Sunday, November 22, 2015

Review of Bruce Laurie's Artisans Into Workers (1989)

Bruce Laurie, Artisans Into Workers: Labor in Nineteenth-Century America. Chicago: University of Illinois Press, 1989. pp. 257. Includes Bibliographic Essay and Index.
*Note: Page numbers refer to Illini Books Edition, 1997.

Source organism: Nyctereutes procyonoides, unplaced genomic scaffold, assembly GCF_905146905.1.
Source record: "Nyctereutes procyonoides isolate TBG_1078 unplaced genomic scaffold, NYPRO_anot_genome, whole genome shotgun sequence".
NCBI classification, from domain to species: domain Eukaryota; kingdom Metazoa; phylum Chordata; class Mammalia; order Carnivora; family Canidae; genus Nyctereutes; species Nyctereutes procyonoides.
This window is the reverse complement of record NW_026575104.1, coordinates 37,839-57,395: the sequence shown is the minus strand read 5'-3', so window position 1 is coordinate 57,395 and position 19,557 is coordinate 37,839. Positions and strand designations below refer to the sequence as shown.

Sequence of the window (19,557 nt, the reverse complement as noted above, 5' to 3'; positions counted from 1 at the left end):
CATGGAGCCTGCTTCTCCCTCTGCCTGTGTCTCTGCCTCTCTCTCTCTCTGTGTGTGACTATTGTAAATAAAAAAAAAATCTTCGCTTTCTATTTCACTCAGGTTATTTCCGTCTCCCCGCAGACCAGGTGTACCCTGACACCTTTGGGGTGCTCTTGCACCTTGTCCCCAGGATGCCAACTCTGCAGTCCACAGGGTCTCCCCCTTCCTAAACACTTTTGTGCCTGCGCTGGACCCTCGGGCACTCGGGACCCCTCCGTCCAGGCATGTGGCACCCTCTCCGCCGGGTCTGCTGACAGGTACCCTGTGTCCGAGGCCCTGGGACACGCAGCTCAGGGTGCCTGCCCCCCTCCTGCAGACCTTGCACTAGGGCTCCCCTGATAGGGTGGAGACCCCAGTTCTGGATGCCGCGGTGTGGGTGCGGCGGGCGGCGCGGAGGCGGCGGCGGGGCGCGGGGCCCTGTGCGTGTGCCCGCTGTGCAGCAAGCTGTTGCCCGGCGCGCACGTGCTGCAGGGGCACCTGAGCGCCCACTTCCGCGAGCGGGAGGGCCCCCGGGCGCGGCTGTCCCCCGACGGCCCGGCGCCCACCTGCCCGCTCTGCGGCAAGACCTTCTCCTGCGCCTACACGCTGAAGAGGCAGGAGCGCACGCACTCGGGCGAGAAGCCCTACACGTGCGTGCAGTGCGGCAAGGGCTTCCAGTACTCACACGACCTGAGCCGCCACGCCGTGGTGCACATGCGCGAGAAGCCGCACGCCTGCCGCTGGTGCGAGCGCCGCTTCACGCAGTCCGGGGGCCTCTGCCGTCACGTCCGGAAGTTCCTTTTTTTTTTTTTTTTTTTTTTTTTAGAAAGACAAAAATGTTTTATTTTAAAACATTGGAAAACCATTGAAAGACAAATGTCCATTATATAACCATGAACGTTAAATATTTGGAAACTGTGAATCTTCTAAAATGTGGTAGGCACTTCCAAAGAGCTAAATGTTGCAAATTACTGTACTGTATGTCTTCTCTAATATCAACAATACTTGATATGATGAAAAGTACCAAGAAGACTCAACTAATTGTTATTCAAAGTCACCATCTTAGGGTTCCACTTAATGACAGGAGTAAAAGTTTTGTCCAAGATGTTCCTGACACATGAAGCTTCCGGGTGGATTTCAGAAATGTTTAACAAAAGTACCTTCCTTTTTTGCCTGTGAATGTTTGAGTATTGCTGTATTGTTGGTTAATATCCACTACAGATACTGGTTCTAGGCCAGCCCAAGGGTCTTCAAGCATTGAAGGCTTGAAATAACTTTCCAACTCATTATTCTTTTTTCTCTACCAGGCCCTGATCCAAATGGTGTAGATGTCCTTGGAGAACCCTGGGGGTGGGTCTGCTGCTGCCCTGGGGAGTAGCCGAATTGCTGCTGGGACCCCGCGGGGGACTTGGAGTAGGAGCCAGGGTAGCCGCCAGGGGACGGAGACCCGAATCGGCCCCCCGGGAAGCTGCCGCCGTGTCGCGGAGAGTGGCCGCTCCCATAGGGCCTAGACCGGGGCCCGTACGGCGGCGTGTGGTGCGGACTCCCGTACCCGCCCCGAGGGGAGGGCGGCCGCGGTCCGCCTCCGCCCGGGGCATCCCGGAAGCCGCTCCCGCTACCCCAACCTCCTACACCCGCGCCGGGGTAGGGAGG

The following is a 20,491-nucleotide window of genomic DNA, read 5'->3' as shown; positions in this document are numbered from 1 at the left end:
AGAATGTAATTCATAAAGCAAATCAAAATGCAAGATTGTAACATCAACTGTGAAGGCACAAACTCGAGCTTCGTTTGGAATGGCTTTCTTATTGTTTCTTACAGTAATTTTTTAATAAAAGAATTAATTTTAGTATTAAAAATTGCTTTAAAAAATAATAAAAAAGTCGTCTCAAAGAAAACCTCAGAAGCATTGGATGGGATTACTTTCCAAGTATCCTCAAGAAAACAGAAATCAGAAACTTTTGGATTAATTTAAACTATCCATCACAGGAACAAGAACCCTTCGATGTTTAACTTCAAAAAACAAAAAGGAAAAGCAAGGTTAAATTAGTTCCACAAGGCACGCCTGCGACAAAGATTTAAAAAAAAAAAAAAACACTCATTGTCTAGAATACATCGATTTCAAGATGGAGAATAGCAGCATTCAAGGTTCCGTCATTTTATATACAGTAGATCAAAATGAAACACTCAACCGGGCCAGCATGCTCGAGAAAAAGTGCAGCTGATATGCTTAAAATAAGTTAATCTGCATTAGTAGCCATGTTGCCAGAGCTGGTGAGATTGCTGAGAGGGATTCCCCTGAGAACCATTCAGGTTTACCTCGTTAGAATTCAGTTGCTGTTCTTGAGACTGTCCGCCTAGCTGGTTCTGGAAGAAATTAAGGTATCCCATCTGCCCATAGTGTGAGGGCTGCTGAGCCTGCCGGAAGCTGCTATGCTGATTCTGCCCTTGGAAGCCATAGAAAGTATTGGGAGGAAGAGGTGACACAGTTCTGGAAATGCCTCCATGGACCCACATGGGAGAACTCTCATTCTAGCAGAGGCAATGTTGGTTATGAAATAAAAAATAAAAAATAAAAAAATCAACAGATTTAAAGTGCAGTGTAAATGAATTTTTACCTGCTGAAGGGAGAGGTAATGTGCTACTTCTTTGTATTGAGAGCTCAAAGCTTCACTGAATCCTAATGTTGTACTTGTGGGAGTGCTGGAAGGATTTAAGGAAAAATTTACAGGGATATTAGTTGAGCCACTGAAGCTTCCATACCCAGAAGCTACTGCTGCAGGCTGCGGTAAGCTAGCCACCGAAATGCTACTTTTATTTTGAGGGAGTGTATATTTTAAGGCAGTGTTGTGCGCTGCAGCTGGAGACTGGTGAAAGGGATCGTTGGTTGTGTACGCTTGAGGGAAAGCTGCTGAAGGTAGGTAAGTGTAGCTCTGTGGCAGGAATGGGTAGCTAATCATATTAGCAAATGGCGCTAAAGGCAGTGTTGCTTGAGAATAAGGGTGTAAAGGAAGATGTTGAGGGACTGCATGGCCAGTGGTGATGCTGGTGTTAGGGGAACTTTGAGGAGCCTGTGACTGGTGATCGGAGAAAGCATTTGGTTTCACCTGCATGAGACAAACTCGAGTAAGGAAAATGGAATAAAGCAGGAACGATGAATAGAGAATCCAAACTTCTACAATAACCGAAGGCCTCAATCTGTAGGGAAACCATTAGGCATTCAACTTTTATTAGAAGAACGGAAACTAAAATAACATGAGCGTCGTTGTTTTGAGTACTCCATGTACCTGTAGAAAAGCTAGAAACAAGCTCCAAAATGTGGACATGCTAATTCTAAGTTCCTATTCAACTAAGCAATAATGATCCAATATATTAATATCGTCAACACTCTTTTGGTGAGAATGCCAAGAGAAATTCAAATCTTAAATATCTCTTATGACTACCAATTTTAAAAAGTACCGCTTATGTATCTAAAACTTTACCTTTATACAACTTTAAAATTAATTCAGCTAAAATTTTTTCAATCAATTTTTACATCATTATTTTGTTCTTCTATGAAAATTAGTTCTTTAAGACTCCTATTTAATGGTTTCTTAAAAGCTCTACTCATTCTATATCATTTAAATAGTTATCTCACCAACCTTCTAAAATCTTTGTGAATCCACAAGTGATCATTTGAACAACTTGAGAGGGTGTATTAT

In 1989, when writing Artisans Into Workers, Bruce Laurie had established himself as a historian interested in labor issues. Laurie graduated from the University of Pittsburgh in 1971, having written his dissertation, “The Working People of Philadelphia, 1827-1853” which studied modernist laborers in America. By 1989, when Artisans Into Workers came out, Laurie had edited one major work on the subject and had successfully expanded his dissertation into a full-length monograph. Though Laurie’s research interests later on in his career would grow into studying conservativism’s development as well as abolitionism, at the time, he was primarily interested in the connections between labor and society in nineteenth-century America. These connections placed Laurie in the unique roll of being able to synthesize earlier institutionally focused labor history and the “new social history” of labor that was becoming popular at the time (indeed many of his reviewers noted this attempt as novel) as well as the intellectual roots of American radicalism.